Why Old Testament prophecy is philosophically interesting

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Peer-Reviewed Research
  • SDG 16
  • SDG 5
  • Abstract:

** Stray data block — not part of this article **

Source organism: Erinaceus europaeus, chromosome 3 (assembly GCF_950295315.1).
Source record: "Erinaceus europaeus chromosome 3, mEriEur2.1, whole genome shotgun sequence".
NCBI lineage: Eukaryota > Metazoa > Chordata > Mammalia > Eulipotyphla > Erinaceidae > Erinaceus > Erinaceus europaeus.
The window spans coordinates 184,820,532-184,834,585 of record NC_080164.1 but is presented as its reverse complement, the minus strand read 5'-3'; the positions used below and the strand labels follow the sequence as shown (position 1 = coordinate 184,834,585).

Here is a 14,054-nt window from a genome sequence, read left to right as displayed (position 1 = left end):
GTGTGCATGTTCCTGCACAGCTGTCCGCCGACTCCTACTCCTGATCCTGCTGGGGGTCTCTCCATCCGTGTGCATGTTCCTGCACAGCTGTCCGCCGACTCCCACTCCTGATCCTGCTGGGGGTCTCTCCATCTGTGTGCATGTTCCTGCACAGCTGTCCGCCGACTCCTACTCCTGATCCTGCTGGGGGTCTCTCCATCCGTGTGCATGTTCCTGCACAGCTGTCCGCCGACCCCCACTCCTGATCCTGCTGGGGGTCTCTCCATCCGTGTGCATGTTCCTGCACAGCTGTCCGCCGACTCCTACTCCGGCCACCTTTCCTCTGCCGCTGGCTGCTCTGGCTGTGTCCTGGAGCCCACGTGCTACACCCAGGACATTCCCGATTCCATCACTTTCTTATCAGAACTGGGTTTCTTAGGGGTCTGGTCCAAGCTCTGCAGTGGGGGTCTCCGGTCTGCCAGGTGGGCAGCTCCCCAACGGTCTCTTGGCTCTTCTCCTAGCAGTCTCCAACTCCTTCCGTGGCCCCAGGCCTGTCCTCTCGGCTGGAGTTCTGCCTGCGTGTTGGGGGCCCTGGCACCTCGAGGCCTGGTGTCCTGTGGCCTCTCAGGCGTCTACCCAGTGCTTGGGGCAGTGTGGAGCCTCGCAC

Comparative philosophical perspectives on Old Testament predictive prophecy are rare. Yet whilst the Old Testament is not explicit in its views on the relation between God and time, its narratives do contain implicit metaphysical assumptions regarding the nature of divine foreknowledge. In this article the author listed a standard variety of possible perspectives on how one might construe the way in which YHWH as depicted in Genesis 15:12–16 was thought of with regard to his knowledge of the future, if any. Not opting for any particular view on the matter, especially given that most are anachronistic, the implications and problems of each are noted to show why Old Testament prophecy can also be philosophically interesting. The desire for ‘freedom of will’ in the superlative, metaphysical sense, such as still holds sway, unfortunately, in the minds of the half-educated, the desire to bear the entire and ultimate responsibility for one’s actions oneself, and to absolve God, the world, ancestors, chance, and society therefrom, involves nothing less than to be precisely this causa sui, and, with more than Munchausen daring, to pull oneself up into existence by the hair, out of the slough of nothingness. (Nietzsche 2002:42)